Sadly there are instances of malpractice, of abuse and of misdiagnoses but they are exceptions and what I fear is happening is that overall there is a mindset that takes these examples as being the norm when they are not. Statistics back this up. In all cases it is better to not cross bridges until you come to them. Better to find someone you feel you trust for your health care than to trust no one at all. The majority of health care professionals are safe and trustworthy. They entered the profession precisely because they want to help alleviate and cure suffering.
The reality is that not everything is curable, but where there is no cure the medical profession as a whole work to help manage symptoms and help us to adjust to that reality. The truth is there can never be a cure for everything as we inadvertently create new conditions and nature itself comes up with new things too. However, when we consider what astounding things are possible today compared to 100 years ago, I think we’re keeping pace rather well.
The Government’s part
Successive UK governments, just like the medical profession mean well but over the decades government invention often has had a detrimental effect. Just at that critical point when a patient is about to make significant progress a local facility gets closed, or there is less funding for tests as the priority from government is to deal with the increased instances of a different disease which is deemed to be more life threatening or on the increase.
It is an extremely difficult equation to get right as without early intervention people’s health conditions tend to have a habit of deteriorating. Economy drives in the form of services which are cut depletes morale in health care professionals which in turn can lead to increased stress which can lead to an increase in mistakes. Even managers get confused by edicts from government; access for funding for one area of medicine gets switched back and forth all the time in reaction to demand. Procedures get changed, priorities get changed particularly when it comes to administration necessary for record keeping. The effect is that staff often have to adapt instantaneously to radical changes in both finding information and recording it. This leads to delays and further confusion and sometimes missed elements vital for diagnosis and treatment. In effect the changes insisted upon by government can and have added to stress levels, confusion and errors in my opinion. This is not unique to this parliament/government. This is a recurring pattern no matter which party is in office.
I believe this to be avoidable by the simple expedient of analysing what works first and why in as much detail as we do when there is a fault. In my opinion the best place to start to look for trends in ailments is from those who have the greatest level of objectivity in the medical profession, i.e. those who co-ordinate access to all treatments – our GPs. I can think of no other position in the health profession that is more aware of the most common ailments, and of what is likely to become more common either. If we want to stop being reactive and start being proactive to anticipate future demands it’s best to get the most relevant information we can as a starting point isn’t it?
Change is necessary
With increased awareness of illness come increased demands upon health care. With the mandate to prevent illness demand increases as it does with an increase in population; all come with added need for funding, more administration, more staff and higher levels of training requirements. Most of all it results in a greater need for more facilities – not less.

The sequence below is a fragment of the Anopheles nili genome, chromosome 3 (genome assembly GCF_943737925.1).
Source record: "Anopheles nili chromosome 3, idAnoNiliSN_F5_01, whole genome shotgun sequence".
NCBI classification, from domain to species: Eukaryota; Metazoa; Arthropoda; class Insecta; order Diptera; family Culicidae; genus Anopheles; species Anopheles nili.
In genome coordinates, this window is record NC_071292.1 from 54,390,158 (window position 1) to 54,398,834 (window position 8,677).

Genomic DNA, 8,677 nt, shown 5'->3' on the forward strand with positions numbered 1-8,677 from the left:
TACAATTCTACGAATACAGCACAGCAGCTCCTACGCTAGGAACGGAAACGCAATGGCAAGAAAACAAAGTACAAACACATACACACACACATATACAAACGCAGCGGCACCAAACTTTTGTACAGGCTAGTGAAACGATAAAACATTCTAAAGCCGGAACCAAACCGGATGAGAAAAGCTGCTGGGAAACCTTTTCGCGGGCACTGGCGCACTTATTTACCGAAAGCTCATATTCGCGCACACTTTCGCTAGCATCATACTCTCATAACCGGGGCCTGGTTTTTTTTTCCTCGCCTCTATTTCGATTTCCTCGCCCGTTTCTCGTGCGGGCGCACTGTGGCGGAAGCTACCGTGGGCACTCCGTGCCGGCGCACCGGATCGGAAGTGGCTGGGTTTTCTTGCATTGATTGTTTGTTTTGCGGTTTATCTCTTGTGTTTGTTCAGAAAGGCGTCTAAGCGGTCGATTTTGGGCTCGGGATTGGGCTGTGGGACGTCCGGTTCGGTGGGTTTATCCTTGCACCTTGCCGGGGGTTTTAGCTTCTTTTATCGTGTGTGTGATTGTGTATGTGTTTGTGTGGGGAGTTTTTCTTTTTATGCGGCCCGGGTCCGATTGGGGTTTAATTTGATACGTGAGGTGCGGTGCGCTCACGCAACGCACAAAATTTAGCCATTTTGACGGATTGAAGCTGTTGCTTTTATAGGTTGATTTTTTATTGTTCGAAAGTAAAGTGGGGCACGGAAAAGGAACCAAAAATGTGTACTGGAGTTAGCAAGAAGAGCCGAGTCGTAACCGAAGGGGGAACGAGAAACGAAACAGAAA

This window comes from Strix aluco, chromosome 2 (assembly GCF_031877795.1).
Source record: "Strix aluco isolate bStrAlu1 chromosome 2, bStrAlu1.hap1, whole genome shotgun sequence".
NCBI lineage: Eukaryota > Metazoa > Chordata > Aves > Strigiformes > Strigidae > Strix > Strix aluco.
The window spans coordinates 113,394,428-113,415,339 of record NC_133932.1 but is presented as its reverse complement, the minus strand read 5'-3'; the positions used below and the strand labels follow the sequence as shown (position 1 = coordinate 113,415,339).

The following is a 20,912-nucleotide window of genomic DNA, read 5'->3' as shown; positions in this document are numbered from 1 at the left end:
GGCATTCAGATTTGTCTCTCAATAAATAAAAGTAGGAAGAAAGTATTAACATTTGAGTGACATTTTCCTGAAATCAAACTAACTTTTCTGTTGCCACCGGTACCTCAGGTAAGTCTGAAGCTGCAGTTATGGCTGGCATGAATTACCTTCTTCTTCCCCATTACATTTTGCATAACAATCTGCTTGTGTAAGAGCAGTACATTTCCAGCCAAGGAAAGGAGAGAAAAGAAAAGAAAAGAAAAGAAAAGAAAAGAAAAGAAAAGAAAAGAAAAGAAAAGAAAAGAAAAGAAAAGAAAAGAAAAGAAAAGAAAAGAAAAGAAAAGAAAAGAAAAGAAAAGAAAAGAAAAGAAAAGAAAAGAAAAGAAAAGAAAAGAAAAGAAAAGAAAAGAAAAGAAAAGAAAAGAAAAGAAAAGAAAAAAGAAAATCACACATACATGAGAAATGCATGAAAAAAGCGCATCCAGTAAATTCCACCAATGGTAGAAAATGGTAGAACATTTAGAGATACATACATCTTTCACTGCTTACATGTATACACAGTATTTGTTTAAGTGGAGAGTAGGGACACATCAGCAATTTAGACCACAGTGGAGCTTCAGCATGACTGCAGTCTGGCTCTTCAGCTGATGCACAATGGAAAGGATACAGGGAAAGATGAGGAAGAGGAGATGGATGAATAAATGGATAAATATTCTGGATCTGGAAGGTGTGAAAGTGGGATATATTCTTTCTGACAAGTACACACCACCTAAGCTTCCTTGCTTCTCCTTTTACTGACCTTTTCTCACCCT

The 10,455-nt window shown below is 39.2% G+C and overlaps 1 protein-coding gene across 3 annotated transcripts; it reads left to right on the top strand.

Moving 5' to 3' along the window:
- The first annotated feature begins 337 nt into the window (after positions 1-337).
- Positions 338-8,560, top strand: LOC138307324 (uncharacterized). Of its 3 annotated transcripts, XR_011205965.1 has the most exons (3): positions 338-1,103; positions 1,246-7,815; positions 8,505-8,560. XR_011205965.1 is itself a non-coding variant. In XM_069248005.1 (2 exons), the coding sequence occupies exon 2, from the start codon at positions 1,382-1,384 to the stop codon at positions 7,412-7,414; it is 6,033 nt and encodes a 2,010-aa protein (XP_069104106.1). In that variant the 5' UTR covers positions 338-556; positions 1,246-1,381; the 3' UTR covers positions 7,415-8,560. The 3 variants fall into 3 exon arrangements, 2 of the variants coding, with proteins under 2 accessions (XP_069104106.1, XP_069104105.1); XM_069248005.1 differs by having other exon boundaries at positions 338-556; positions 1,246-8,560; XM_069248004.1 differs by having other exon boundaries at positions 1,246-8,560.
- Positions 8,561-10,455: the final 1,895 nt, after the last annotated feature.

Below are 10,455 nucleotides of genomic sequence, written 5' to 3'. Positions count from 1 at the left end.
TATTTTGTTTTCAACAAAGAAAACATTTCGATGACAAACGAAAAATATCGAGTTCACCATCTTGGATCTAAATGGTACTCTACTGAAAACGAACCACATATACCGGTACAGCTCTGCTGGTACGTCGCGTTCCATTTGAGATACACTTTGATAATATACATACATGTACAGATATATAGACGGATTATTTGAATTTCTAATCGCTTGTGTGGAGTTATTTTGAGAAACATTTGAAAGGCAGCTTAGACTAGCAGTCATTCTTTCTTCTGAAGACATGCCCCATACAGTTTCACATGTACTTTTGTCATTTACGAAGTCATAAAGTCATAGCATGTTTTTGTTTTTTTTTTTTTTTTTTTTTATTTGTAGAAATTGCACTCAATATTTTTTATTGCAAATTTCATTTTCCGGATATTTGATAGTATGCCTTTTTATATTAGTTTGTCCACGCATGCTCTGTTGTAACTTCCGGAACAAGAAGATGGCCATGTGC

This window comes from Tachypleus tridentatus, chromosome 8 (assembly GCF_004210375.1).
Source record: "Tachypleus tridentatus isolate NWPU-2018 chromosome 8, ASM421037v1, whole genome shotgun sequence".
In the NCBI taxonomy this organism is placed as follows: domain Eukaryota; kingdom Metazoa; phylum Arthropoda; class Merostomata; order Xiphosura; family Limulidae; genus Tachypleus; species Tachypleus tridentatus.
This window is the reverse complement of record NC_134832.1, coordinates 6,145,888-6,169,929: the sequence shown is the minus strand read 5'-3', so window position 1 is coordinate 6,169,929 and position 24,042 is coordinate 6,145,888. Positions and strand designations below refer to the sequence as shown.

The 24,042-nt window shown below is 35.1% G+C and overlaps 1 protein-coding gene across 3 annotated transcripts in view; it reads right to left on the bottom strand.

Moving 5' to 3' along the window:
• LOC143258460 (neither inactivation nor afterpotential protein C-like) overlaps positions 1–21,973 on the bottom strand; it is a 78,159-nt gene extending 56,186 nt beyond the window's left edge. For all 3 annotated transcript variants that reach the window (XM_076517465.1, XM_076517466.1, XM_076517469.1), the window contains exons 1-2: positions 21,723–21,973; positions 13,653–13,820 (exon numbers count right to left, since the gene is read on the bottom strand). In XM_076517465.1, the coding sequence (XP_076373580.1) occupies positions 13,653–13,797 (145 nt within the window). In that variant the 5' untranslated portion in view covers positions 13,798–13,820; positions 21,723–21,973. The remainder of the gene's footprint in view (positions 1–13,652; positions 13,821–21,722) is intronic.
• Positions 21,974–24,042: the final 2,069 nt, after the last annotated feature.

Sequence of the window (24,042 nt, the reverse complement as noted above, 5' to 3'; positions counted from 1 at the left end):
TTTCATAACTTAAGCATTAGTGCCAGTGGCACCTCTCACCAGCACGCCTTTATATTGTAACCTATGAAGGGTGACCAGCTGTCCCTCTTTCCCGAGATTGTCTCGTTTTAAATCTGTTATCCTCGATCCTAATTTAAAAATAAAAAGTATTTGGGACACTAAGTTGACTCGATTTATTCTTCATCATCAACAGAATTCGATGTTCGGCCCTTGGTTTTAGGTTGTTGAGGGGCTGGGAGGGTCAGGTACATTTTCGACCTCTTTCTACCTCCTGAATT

Like the government the NHS is responsible for just under 60 million people’s health in the UK regardless of those who can afford private health care, because it will mostly likely be an NHS A&E department you will be taken to first in an emergency and most commonly in an NHS ambulance. Even if you have private health care the standard of excellence in some areas of the NHS is such that it is their professionals that you will get referred to for treatment in their facilities. I think it only right that it is the NHS itself that dictates to government what its priorities are, but it can only stand a chance of properly assessing that if it has a chance gain the head space to enter into that process of diagnosing its shortages itself first.
In my opinion it desperately needs to stabilise what is already working first for the sake of its hard working staff and their health, but more crucially for the sake of the health of its patients. No private health care provider in the UK has the remit of looking after the health of 60 million people other than the NHS. Therefore no private health care provider could possibly have experience on how to do it. That is not to say there are not brilliant ideas to learn from private health care though.
It is nothing short of a miracle that the NHS has and continues to cover so much. It puts me in mind of scientists trying to work out why a bee can fly as for years they were baffled by it. Bees seemed to defy all known laws of aerodynamics and yet they flew. So perhaps it is to science and mathematics that we should turn to find out how the NHS manages as if we understood that it would help to build upon its already marvellous achievements.
Do not stop seeking help when ill from the NHS, but do try to be (pardon the pun) patient. When any of us are ill it is often the hardest thing to do, but hard never means impossible. I’ve never worked for the NHS, but I doubt I would be alive today without it. When seriously ill, I have made matters worse sometimes, been demanding, angry and frustrated. It is very much the nature of us all to do so when we are at our most vulnerable, but by working with my medical team instead of against them my health improved. We can always help each other to improve everything we value and nothing on this Earth is as valuable as our own health. Cherish it, and above all take good care of it.
"Keep calm and carry on caring!"